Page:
MOGADISHU (Reuters) - Somalia's prime minister on Sunday said the authorities will do more to protect rape victims after foreign donors and human rights groups criticised the arrests of a woman allegedly gang-raped by soldiers and a journalist who interviewed her.
The trial of an unidentified 27-year-old woman, her husband, and the freelance journalist has sparked international concerns over sexual violence and press freedom in the country.
The trio face prison terms of several years on charges including insulting a government body, making false accusations, and seeking to profit from the allegations.
Human rights groups say the trial is politically motivated, designed to cover up rampant sexual abuse of women by Somali security forces, while the U.N. and the United States have voiced concerns about the treatment of rape victims.
Recently-appointed Prime Minister Abdi Farah Shirdon Saaid promised to reform Somali armed forces and the judiciary once the trial has concluded, acknowledging "deep-seated problems" with both institutions.
"We recognise the concerns of our international partners and we are only too aware of the enormous challenges our nation faces," Saaid said in a statement.
For two decades the Horn of Africa state has been plagued by civil war, anarchy and Islamist insurgencies. However, September's peaceful elections, the first since military dictator Mohamed Siad Barre was overthrown by warlords in 1991, have been heralded as the dawn of a new era for Somalia.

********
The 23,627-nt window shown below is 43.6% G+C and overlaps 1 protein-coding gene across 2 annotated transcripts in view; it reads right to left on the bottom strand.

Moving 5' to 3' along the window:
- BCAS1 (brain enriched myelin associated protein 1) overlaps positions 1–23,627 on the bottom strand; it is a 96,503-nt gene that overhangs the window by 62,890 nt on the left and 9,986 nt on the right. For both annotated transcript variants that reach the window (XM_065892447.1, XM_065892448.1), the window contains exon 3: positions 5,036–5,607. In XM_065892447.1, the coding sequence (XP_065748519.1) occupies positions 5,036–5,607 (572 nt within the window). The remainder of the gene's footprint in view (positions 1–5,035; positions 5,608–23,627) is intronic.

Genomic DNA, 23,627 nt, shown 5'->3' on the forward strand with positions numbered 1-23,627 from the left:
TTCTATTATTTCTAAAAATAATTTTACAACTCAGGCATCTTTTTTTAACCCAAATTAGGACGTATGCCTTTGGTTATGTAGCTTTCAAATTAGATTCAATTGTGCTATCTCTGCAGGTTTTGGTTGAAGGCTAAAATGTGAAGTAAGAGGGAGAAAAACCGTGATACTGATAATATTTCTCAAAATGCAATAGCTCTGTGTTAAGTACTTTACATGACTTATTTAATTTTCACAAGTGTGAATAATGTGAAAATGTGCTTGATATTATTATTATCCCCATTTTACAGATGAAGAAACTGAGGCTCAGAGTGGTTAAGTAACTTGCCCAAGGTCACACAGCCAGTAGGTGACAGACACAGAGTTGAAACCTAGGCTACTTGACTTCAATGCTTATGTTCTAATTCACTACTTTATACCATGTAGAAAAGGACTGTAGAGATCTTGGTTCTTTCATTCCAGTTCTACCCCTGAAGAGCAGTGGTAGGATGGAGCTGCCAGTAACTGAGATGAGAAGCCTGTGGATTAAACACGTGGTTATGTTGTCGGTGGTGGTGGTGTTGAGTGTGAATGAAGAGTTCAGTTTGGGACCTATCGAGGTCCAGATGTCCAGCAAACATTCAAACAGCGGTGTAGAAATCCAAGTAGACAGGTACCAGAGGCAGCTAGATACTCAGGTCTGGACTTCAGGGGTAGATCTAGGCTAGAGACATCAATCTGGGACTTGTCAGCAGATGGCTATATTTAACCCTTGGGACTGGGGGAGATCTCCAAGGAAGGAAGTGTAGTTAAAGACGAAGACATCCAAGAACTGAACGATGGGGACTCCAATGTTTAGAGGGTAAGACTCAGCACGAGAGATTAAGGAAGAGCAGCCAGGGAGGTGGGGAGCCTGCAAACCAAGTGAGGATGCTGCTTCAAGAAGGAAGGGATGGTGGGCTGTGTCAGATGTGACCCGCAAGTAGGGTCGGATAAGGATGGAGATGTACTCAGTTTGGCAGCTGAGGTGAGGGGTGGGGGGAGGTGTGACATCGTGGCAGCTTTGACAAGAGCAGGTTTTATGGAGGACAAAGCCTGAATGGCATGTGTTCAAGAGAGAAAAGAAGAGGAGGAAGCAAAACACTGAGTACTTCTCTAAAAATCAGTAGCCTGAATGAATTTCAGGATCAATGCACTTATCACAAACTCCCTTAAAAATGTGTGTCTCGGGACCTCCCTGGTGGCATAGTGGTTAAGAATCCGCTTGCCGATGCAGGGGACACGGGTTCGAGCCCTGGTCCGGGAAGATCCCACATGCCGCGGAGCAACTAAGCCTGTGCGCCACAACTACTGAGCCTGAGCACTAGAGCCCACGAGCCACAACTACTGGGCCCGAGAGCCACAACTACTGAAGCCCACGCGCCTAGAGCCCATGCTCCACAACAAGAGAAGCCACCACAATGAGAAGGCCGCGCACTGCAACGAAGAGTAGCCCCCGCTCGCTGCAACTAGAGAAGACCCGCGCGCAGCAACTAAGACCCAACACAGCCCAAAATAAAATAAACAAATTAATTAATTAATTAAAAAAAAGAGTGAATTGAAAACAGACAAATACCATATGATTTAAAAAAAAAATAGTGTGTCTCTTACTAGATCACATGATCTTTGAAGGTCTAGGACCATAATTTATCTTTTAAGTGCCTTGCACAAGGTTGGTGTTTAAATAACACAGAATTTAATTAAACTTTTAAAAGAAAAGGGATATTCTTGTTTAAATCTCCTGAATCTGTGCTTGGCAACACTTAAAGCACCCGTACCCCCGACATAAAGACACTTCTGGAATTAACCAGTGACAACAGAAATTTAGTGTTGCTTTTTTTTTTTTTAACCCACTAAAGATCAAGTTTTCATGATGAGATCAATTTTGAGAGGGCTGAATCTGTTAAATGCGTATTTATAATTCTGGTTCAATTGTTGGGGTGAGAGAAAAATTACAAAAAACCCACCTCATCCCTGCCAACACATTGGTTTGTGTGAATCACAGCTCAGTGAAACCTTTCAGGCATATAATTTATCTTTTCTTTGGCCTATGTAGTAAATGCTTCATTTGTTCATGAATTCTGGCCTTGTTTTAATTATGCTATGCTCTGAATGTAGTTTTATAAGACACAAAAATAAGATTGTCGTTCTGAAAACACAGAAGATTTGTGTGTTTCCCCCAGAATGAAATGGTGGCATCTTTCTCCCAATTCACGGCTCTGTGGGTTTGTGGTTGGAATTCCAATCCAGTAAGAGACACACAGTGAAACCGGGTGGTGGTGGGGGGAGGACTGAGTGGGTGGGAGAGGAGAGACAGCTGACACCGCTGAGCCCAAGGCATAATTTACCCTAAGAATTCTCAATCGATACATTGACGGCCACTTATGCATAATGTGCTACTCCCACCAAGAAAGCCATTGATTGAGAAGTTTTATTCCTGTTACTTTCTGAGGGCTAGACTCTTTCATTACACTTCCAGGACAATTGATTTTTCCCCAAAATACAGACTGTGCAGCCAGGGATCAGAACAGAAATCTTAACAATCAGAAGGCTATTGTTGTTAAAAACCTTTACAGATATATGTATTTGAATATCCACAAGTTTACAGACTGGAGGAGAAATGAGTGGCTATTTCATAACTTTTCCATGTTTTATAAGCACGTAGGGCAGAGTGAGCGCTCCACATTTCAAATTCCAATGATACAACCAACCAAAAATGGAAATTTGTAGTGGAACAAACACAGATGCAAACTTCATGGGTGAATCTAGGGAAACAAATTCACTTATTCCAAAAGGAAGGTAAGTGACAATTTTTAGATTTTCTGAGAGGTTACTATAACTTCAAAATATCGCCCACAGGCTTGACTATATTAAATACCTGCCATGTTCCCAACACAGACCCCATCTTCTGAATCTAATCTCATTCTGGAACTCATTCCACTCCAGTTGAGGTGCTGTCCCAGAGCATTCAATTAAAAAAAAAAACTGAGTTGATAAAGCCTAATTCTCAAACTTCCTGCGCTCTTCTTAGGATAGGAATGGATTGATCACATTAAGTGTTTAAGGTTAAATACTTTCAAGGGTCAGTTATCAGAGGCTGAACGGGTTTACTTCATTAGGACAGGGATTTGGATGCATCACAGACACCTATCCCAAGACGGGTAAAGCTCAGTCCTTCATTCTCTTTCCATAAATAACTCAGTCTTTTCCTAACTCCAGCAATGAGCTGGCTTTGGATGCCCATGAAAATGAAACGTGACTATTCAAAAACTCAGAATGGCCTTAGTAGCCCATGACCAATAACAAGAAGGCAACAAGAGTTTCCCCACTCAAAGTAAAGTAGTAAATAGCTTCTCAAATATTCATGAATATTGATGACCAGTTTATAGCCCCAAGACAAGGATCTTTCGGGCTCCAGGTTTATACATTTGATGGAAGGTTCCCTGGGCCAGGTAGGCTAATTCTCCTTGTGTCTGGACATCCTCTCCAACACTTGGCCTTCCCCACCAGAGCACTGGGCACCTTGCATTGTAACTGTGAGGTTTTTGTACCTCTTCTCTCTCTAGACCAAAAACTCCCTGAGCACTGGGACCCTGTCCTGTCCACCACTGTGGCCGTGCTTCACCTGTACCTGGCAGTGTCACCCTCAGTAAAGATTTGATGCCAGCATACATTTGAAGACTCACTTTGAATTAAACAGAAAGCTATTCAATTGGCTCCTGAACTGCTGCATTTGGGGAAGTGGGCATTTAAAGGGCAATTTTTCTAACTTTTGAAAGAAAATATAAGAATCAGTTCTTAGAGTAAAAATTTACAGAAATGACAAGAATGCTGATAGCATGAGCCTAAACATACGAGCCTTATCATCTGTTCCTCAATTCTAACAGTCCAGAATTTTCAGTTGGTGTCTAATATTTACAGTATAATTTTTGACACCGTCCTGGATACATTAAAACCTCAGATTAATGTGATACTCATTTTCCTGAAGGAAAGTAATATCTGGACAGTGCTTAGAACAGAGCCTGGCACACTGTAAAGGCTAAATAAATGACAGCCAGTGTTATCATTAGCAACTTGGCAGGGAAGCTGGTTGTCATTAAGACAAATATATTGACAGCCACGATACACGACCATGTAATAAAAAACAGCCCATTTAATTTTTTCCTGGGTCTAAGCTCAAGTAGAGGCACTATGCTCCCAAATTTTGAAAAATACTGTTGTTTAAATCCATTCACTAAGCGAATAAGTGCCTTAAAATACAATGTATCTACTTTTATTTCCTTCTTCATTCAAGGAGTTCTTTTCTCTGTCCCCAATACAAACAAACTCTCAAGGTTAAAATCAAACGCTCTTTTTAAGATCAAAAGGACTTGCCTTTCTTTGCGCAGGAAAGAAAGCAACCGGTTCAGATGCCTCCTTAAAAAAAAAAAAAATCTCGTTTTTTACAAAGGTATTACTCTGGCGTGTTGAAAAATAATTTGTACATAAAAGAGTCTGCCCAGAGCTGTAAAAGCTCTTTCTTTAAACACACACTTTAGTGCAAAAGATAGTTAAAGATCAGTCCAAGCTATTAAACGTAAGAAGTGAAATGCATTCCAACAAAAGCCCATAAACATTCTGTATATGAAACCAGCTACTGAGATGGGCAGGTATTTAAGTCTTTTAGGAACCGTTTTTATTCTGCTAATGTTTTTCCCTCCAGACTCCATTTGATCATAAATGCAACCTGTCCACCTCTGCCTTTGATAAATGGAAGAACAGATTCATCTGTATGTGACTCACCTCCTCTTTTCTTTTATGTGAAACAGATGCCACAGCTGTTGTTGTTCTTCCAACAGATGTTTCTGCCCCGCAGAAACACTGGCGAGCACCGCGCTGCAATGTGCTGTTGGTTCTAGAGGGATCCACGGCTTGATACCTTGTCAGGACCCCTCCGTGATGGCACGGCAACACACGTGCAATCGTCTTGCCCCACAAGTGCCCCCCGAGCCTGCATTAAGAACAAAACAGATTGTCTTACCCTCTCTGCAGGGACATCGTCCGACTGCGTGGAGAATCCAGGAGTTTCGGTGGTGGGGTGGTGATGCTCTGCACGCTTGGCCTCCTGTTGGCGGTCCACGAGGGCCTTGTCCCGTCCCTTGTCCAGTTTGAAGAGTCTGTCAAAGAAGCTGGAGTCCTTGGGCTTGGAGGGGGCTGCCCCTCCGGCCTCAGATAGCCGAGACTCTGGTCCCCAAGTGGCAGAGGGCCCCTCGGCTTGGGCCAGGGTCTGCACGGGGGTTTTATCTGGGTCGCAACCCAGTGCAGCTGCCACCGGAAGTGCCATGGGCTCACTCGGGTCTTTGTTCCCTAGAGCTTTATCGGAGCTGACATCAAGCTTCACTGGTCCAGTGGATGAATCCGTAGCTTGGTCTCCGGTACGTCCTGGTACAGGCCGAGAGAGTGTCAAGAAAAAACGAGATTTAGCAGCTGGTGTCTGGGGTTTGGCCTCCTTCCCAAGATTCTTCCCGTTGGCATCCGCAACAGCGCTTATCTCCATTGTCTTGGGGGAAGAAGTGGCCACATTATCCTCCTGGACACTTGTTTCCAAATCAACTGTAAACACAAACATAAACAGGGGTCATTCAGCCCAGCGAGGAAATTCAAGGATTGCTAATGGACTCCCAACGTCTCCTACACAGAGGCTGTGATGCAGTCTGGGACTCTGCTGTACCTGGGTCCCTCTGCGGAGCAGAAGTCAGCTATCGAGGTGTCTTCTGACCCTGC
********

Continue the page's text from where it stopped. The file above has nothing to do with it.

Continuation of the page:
The U.N.'s Special Representative of the Secretary-General on Sexual Violence in Conflict, Zainab Hawa Bangura, on Saturday called for the Somali government to deal with the country's rape problems, saying the U.N. had evidence around 1,700 women were raped between January and November last year in camps for internally displaced people around Mogadishu.
Saaid, a former businessman who is married to an influential Somali peace activist, said the government has launched public campaigns designed to bring down instances of rape. However, he concedes more can be done.
"I have since urged the government in the strongest terms to be much more responsive on this question, to take proactive measures, prosecute any such crimes and provide all appropriate care to the victims," he said.
Journalism organisations and human rights groups say arresting a journalist and putting him on trial for interviewing a rape victim is an attack on media freedoms and free speech.
Somalia is one of the world's most dangerous places for journalists, with killings of reporters reaching and all-time high in 2012 when 18 media workers were killed, according to the National Union of Somali Journalists.
But Saaid stressed the government's support for press freedom, saying "journalists perform a critical role and we want them to be able to work without fear or favour".
Saaid said the government will soon form a new and independent task force on human rights which will investigate attacks against women and violence against journalists.
Reporting by Andi Sheikh and Drazen Jorgic; Editing by Jon Hemming